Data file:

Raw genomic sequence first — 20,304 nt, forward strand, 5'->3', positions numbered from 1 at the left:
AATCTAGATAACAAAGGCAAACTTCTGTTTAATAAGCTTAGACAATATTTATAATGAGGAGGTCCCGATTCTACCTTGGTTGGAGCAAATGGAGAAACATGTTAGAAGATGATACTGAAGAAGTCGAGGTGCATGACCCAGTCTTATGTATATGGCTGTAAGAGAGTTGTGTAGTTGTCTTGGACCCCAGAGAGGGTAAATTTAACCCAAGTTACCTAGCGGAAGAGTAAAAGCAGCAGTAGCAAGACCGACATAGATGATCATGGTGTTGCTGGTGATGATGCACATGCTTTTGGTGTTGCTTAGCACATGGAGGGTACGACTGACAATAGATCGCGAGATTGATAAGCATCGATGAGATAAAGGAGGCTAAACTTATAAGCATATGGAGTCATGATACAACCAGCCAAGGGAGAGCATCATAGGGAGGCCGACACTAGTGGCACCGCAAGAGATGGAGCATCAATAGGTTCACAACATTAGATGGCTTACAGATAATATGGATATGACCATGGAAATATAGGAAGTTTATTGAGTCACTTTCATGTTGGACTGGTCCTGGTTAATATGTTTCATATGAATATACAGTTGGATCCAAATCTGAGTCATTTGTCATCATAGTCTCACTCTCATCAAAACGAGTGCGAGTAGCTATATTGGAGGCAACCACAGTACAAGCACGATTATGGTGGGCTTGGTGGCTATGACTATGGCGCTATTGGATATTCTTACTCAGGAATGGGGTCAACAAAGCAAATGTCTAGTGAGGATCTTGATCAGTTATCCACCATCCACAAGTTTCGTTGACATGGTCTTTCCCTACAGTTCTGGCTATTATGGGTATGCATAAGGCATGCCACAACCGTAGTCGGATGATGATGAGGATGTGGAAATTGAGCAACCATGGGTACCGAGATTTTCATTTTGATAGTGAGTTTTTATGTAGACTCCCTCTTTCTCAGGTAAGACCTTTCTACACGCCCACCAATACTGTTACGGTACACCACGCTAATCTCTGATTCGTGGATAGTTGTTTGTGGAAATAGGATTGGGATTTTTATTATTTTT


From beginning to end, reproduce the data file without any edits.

Raw genomic sequence first — 20,304 nt, forward strand, 5'->3', positions numbered from 1 at the left:
AATCTAGATAACAAAGGCAAACTTCTGTTTAATAAGCTTAGACAATATTTATAATGAGGAGGTCCCGATTCTACCTTGGTTGGAGCAAATGGAGAAACATGTTAGAAGATGATACTGAAGAAGTCGAGGTGCATGACCCAGTCTTATGTATATGGCTGTAAGAGAGTTGTGTAGTTGTCTTGGACCCCAGAGAGGGTAAATTTAACCCAAGTTACCTAGCGGAAGAGTAAAAGCAGCAGTAGCAAGACCGACATAGATGATCATGGTGTTGCTGGTGATGATGCACATGCTTTTGGTGTTGCTTAGCACATGGAGGGTACGACTGACAATAGATCGCGAGATTGATAAGCATCGATGAGATAAAGGAGGCTAAACTTATAAGCATATGGAGTCATGATACAACCAGCCAAGGGAGAGCATCATAGGGAGGCCGACACTAGTGGCACCGCAAGAGATGGAGCATCAATAGGTTCACAACATTAGATGGCTTACAGATAATATGGATATGACCATGGAAATATAGGAAGTTTATTGAGTCACTTTCATGTTGGACTGGTCCTGGTTAATATGTTTCATATGAATATACAGTTGGATCCAAATCTGAGTCATTTGTCATCATAGTCTCACTCTCATCAAAACGAGTGCGAGTAGCTATATTGGAGGCAACCACAGTACAAGCACGATTATGGTGGGCTTGGTGGCTATGACTATGGCGCTATTGGATATTCTTACTCAGGAATGGGGTCAACAAAGCAAATGTCTAGTGAGGATCTTGATCAGTTATCCACCATCCACAAGTTTCGTTGACATGGTCTTTCCCTACAGTTCTGGCTATTATGGGTATGCATAAGGCATGCCACAACCGTAGTCGGATGATGATGAGGATGTGGAAATTGAGCAACCATGGGTACCGAGATTTTCATTTTGATAGTGAGTTTTTATGTAGACTCCCTCTTTCTCAGGTAAGACCTTTCTACACGCCCACCAATACTGTTACGGTACACCACGCTAATCTCTGATTCGTGGATAGTTGTTTGTGGAAATAGGATTGGGATTTTTATTATTTTT